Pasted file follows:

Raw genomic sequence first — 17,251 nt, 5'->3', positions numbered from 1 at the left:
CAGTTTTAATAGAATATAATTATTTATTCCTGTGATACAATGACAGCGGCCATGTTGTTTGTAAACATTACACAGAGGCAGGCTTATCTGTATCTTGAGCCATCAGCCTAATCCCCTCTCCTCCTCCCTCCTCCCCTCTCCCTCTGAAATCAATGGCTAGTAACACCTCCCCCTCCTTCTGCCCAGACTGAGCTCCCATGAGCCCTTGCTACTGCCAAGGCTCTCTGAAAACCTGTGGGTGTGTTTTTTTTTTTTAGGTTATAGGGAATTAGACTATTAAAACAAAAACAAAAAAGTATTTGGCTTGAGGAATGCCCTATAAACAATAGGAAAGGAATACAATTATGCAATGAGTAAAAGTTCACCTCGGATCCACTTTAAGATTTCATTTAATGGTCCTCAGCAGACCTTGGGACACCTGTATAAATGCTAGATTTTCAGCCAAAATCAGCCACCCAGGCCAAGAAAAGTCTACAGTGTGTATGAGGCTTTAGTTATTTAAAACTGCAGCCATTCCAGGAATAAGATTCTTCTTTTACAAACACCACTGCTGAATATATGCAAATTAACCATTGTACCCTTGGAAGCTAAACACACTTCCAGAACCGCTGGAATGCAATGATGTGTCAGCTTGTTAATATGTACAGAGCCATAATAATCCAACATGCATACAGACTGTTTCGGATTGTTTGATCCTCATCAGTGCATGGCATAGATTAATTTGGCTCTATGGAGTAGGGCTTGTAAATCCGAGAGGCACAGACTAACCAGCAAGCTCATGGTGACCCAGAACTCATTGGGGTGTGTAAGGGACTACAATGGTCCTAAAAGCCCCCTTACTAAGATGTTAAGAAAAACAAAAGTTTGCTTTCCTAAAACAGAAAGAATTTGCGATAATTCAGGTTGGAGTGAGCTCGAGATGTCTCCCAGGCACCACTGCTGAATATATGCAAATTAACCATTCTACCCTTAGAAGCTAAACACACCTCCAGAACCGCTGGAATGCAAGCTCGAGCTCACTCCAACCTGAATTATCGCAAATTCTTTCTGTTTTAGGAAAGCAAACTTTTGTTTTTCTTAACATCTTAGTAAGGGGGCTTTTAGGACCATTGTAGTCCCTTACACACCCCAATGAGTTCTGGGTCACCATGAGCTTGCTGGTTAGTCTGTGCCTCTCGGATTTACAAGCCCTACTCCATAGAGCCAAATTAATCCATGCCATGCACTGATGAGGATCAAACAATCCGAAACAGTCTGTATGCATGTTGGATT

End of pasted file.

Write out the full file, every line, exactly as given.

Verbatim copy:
Raw genomic sequence first — 17,251 nt, 5'->3', positions numbered from 1 at the left:
CAGTTTTAATAGAATATAATTATTTATTCCTGTGATACAATGACAGCGGCCATGTTGTTTGTAAACATTACACAGAGGCAGGCTTATCTGTATCTTGAGCCATCAGCCTAATCCCCTCTCCTCCTCCCTCCTCCCCTCTCCCTCTGAAATCAATGGCTAGTAACACCTCCCCCTCCTTCTGCCCAGACTGAGCTCCCATGAGCCCTTGCTACTGCCAAGGCTCTCTGAAAACCTGTGGGTGTGTTTTTTTTTTTTAGGTTATAGGGAATTAGACTATTAAAACAAAAACAAAAAAGTATTTGGCTTGAGGAATGCCCTATAAACAATAGGAAAGGAATACAATTATGCAATGAGTAAAAGTTCACCTCGGATCCACTTTAAGATTTCATTTAATGGTCCTCAGCAGACCTTGGGACACCTGTATAAATGCTAGATTTTCAGCCAAAATCAGCCACCCAGGCCAAGAAAAGTCTACAGTGTGTATGAGGCTTTAGTTATTTAAAACTGCAGCCATTCCAGGAATAAGATTCTTCTTTTACAAACACCACTGCTGAATATATGCAAATTAACCATTGTACCCTTGGAAGCTAAACACACTTCCAGAACCGCTGGAATGCAATGATGTGTCAGCTTGTTAATATGTACAGAGCCATAATAATCCAACATGCATACAGACTGTTTCGGATTGTTTGATCCTCATCAGTGCATGGCATAGATTAATTTGGCTCTATGGAGTAGGGCTTGTAAATCCGAGAGGCACAGACTAACCAGCAAGCTCATGGTGACCCAGAACTCATTGGGGTGTGTAAGGGACTACAATGGTCCTAAAAGCCCCCTTACTAAGATGTTAAGAAAAACAAAAGTTTGCTTTCCTAAAACAGAAAGAATTTGCGATAATTCAGGTTGGAGTGAGCTCGAGATGTCTCCCAGGCACCACTGCTGAATATATGCAAATTAACCATTCTACCCTTAGAAGCTAAACACACCTCCAGAACCGCTGGAATGCAAGCTCGAGCTCACTCCAACCTGAATTATCGCAAATTCTTTCTGTTTTAGGAAAGCAAACTTTTGTTTTTCTTAACATCTTAGTAAGGGGGCTTTTAGGACCATTGTAGTCCCTTACACACCCCAATGAGTTCTGGGTCACCATGAGCTTGCTGGTTAGTCTGTGCCTCTCGGATTTACAAGCCCTACTCCATAGAGCCAAATTAATCCATGCCATGCACTGATGAGGATCAAACAATCCGAAACAGTCTGTATGCATGTTGGATT